Reference is made to the most recent update from the Club, giving notification of the new tariff for pollution fines in Turkish waters. Particular attention should be given to the fact that these administrative fines imposed by the Environmental Protection Agency, pursuant to the Turkish Environmental Code (EC), are drastically increased in comparison to previous tariffs.
In addition to the administrative fines, vessels and masters may also be exposed to fines imposed by the harbour master for breach of local port regulations as well as the risk of criminal prosecution in certain circumstances.
It should be noted that the level of administrative fines are determined with reference to the size of the vessel and nature of the polluting substance, not the quantity of the pollutant alleged to have been discharged. Furthermore, under article 20 of the EC, fines imposed on any organisation, institution or company (as would invariably be the case for commercial vessels) are multiplied by three. Fines may also be multiplied for repetition of pollution offences within the preceding three years.
It follows that finally imposed fines for even a very small release of pollutant could be severe.
Where the authorities consider a vessel to have caused pollution, the ship will likely be detained pending the payment of the imposed fine or provision of acceptable security. A discount of 25% may be applied if the fine is paid in cash or wire transfer within a prescribed period of time. Fines may be appealed by ship owners provided that an objection is filed with the competent court within 30 days of the date of service. Paying a fine in order to release a vessel and benefit from the discount does not prejudice the ship owner’s right to object to the fine in the Turkish courts. In reality, the prospects for successfully appealing a fine or further reducing the amount may be limited.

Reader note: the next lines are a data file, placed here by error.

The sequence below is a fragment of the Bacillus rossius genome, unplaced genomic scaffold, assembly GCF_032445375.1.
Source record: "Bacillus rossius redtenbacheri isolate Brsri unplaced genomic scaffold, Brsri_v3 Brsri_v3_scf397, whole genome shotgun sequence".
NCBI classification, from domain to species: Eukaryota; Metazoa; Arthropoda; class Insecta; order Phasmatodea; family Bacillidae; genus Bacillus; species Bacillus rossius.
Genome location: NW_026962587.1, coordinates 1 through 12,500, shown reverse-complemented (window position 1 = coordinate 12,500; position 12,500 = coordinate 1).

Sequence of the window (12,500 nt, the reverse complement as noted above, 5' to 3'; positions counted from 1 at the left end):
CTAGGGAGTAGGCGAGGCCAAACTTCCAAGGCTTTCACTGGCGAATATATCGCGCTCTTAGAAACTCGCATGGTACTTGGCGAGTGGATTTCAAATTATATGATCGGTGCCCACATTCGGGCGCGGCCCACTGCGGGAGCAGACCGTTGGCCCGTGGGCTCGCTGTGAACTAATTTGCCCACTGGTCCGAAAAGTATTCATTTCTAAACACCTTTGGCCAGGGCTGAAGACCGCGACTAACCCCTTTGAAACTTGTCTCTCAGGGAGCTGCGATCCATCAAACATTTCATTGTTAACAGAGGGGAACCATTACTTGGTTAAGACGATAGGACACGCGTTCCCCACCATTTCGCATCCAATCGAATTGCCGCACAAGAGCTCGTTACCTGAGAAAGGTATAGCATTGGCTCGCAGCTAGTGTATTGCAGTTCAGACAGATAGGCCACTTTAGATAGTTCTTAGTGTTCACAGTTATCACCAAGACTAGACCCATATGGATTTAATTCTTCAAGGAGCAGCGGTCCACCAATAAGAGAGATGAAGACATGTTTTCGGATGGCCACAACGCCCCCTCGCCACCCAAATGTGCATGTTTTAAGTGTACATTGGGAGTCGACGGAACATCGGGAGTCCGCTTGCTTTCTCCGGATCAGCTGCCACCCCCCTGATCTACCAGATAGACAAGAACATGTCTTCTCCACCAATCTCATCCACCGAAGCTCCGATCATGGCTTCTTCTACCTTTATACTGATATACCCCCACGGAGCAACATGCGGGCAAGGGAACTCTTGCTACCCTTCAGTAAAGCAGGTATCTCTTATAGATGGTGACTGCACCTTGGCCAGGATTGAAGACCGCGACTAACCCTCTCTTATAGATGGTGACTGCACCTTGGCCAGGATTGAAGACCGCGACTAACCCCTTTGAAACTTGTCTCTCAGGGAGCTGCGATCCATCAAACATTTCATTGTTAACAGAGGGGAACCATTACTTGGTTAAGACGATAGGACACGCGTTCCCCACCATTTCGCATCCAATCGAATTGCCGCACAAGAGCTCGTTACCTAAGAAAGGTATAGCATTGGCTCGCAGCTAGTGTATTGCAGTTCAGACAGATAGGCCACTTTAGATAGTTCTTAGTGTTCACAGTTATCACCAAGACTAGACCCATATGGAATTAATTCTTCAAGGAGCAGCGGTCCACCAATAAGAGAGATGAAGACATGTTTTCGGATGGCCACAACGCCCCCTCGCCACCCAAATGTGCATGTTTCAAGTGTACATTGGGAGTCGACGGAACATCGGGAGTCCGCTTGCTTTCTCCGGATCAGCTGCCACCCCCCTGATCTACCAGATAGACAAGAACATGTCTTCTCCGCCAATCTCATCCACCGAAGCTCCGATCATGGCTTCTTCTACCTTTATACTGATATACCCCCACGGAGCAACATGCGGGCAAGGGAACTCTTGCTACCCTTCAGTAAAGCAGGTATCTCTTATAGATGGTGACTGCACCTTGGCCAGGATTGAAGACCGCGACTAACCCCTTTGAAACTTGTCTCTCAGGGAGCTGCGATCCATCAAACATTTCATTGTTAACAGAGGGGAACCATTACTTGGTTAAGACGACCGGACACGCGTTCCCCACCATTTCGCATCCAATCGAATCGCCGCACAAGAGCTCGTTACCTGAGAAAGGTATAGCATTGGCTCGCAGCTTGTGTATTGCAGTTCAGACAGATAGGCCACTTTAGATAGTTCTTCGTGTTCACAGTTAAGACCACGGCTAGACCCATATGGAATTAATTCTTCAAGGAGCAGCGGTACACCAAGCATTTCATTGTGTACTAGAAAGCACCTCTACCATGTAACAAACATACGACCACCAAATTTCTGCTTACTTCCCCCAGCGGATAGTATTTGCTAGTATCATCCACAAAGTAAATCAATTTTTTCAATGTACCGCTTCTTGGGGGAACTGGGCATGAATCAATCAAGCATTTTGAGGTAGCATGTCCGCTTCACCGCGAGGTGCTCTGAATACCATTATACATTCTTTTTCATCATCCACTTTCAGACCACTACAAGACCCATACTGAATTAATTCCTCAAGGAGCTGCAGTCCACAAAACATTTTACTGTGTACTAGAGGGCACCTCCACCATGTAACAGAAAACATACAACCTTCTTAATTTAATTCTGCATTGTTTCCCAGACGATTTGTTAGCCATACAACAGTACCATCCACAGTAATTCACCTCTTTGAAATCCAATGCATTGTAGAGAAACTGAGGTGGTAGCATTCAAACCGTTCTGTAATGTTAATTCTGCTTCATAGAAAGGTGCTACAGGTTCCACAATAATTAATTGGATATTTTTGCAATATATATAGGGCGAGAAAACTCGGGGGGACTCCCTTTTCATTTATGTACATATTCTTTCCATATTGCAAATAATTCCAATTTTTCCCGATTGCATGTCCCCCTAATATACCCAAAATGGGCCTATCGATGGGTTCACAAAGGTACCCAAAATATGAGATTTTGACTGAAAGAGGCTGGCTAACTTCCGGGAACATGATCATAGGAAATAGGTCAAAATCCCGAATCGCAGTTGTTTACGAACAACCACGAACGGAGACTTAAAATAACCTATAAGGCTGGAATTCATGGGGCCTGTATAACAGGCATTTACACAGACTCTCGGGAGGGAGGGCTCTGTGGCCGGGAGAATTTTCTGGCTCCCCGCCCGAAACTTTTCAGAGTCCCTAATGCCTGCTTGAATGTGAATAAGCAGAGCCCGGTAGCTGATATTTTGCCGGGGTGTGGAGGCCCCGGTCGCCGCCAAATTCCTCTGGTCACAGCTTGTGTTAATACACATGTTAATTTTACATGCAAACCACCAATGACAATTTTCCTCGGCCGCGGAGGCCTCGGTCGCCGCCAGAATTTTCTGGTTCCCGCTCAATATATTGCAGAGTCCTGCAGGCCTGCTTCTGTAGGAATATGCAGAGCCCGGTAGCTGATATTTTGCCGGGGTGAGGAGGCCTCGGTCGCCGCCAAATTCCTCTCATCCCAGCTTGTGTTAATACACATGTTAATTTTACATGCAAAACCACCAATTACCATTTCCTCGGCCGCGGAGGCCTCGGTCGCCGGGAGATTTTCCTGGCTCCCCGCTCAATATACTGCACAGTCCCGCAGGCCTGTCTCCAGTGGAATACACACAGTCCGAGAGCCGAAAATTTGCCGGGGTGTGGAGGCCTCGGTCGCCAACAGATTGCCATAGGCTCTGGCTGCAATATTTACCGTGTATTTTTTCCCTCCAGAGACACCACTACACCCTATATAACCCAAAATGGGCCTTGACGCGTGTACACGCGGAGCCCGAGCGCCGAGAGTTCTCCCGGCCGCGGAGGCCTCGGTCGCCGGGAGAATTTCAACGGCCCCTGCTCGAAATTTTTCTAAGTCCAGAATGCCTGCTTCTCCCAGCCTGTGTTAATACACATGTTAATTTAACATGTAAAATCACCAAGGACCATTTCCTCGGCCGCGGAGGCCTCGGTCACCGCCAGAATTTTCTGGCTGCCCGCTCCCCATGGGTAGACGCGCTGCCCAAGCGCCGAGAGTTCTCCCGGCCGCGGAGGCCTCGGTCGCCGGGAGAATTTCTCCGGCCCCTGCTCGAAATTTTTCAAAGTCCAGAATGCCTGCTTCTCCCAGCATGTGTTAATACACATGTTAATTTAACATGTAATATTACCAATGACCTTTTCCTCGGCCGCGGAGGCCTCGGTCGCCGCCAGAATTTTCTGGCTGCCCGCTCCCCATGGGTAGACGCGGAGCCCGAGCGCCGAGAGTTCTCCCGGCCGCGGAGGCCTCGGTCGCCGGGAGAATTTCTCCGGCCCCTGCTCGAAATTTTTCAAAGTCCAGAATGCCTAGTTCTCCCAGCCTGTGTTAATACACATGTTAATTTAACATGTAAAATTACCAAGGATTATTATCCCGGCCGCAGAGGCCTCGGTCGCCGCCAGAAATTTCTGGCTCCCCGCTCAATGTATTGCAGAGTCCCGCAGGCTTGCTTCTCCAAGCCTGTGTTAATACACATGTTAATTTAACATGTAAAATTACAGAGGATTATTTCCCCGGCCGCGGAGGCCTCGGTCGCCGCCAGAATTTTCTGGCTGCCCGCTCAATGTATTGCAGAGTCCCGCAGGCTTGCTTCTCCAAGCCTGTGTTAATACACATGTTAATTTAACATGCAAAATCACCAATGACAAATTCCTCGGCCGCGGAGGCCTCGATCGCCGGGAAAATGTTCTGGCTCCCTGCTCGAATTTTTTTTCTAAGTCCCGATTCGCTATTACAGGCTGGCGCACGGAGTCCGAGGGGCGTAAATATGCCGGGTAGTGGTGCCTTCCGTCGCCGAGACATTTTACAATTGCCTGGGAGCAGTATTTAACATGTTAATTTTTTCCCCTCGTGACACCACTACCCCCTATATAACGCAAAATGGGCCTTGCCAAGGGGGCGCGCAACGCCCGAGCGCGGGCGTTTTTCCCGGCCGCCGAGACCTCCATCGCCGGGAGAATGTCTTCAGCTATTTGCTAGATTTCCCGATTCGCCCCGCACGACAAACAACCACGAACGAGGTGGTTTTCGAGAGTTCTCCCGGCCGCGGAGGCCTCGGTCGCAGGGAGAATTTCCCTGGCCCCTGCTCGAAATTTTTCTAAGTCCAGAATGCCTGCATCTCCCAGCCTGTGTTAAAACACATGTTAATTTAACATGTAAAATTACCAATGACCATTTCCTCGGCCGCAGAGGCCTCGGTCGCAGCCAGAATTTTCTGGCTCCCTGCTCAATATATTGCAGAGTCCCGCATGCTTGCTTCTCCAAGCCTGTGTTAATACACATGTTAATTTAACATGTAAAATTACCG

The EC pollutant categories are interpreted broadly and rigorously by the Turkish authorities, there being a general prohibition on waste of whatsoever type being introduced into the marine environment directly or indirectly. This will include grey water, deck wash water and contaminated rain water discharged from scuppers.
Vessels at anchor or alongside could be subject to monitoring of overboard discharges and officers conducting inspections may not necessarily inform the master that an inspection has been conducted in the first instance. Typically, samples from any overboard discharge, however slight, will be taken and sent for laboratory analysis. It is usual for a video of the sampling process to be submitted as evidence.
In the event a vessel is alleged to have caused pollution in Turkish waters, Members should inform the Club and local correspondents as soon as possible.
However, with the emphasis on preventing any illegal discharge, the following measures should be implemented.
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